A-Rod's 1996: 9.2 fWAR 146 G, 677 PA 141 R 36 HR .358/.414/.631 161 OPS+ 159 wRC+
Trout's 2012: 10.0 fWAR 139 G 639 PA 129 R 30 HR .326/.399/.564 168 OPS+ 166 wRC+
Yes, 16 years before Trout, there was another 20 year-old kid (and former first-round draft pick) who set the world on fire. Like Trout, he played a premium defensive position, posted monster offensive numbers and was voted second in the MVP race. A-Rod was Mike Trout when Trout was still in preschool.
Both players debuted as teenagers, though neither played particularly well (but, to be fair, what kind of 18 or 19 year-old dominates major leaguers?). Their superstar potential was obvious, but no one was truly prepared for them to take the world by storm at such a young age.
Before long they were household names. Both made their first appearances on the cover of Sports Illustrated in the midst of their breakout seasons. Rodriguez made the July 8th, 1996 cover accompanied by an obvious tagline "Hot Player." (He was hitting .336/.387/.609 at the time but was about to get insanely, ridiculously hot). Trout, who appeared on the August 27th, 2012 issue, was dubbed "The Supernatural" with SI asking the question "How can Mike Trout be so good so young?" Both were at the top of their games for much of the summer, only to tail off towards the end of the season. Their less-than-stellar finishes, combined with their teams' failure to reach the postseason, proved to be deciding factors in their MVP candidacies.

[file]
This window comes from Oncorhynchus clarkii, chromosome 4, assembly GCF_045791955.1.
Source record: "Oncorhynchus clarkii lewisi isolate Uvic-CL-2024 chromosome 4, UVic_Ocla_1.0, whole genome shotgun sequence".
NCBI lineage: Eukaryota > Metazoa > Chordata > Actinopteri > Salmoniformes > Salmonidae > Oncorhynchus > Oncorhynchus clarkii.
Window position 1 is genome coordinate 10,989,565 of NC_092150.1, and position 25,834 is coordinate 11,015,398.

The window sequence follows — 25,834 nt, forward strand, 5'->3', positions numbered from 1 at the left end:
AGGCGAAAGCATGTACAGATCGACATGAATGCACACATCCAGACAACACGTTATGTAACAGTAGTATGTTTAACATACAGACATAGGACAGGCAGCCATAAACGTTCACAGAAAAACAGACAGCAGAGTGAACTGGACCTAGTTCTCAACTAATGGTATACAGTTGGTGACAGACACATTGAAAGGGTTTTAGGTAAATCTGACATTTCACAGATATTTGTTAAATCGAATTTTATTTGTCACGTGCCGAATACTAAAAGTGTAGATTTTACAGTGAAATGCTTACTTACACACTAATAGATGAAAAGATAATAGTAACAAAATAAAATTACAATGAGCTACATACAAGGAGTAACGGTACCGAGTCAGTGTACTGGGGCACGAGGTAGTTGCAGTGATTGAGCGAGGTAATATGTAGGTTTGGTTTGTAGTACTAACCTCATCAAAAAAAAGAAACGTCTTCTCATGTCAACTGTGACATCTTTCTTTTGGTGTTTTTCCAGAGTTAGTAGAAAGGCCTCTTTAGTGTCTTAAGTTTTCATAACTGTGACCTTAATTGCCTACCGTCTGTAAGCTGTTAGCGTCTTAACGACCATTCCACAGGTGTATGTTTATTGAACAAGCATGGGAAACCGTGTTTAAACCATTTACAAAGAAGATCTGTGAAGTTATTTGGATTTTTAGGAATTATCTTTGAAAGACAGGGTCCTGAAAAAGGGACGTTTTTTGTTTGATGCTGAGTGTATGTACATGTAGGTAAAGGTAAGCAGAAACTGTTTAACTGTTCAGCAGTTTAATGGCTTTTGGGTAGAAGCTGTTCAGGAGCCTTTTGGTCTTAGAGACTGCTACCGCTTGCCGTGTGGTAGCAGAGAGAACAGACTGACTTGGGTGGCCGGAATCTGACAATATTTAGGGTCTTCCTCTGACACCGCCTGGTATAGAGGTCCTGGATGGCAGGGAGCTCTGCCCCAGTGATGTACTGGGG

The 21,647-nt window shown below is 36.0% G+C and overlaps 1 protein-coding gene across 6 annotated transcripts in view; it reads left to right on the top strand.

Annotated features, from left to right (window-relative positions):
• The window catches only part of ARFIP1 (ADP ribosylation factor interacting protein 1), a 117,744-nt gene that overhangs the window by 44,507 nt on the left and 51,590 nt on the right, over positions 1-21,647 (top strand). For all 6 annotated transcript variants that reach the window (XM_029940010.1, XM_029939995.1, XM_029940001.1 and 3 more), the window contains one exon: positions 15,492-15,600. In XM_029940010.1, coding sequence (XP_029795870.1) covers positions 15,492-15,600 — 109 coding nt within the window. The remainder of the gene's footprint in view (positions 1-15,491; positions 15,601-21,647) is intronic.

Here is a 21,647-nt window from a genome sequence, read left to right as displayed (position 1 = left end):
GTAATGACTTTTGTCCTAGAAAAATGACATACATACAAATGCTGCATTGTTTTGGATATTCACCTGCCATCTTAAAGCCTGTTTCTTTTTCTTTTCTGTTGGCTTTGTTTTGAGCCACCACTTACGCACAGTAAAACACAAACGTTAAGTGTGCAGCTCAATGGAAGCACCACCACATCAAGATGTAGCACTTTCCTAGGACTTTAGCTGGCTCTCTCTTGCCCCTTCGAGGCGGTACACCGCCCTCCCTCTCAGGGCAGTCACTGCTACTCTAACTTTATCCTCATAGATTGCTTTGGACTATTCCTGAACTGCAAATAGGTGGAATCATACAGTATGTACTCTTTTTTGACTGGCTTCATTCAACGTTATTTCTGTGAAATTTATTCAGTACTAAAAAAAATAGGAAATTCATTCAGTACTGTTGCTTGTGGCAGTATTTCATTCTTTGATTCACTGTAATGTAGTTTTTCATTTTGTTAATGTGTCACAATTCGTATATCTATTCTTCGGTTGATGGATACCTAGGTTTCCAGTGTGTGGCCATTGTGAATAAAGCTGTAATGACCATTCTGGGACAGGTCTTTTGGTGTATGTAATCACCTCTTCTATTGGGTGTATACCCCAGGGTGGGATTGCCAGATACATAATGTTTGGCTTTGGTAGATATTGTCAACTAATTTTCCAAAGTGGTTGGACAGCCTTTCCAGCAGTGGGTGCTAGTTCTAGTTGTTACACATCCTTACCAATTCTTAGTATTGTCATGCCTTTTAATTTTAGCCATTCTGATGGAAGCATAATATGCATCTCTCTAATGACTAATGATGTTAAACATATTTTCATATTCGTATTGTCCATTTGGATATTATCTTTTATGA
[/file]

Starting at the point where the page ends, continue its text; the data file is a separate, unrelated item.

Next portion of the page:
Want more similarities? Of course you do! Here are some others I noticed:
- Both batted at/near the top of loaded lineups. Trout batted leadoff, ahead of Albert Pujols, Mark Trumbo and Torii Hunter. Rodriguez hit second, in front of Ken Griffey Jr., Edgar Martinez and Jay Buhner. No wonder they led the league in runs scored!
- Trout posted a .383 BABiP. Rodriguez .382
- Both had seven sacrifice flies
- Both reached on an error seven times
- Both were 20 when the season began and turned 21 during the summer
- Both made the All-Star team and won a Silver Slugger
- As stated, both finished second in hotly debated MVP races. The players they lost to, Juan Gonzalez and Miguel Cabrera, were one-dimensional sluggers on playoff teams. Even their numbers look incredibly similar--Gonzalez: .314-47-144-1.011 OPS, Cabrera: .330-44-139-.999 OPS
So yeah, before all the money, off-the-field shenanigans, public misfires and PED stuff soured his reputation, there was a time when Rodriguez was exactly like Mike Trout--a kid who was ridiculously skilled at baseball, making good on his seemingly limitless potential. Back in those heady days, nobody could have foreseen what would become of A-Rod's life. I don't think Trout's career will follow the same path as Rodriguez's. I really hope it doesn't.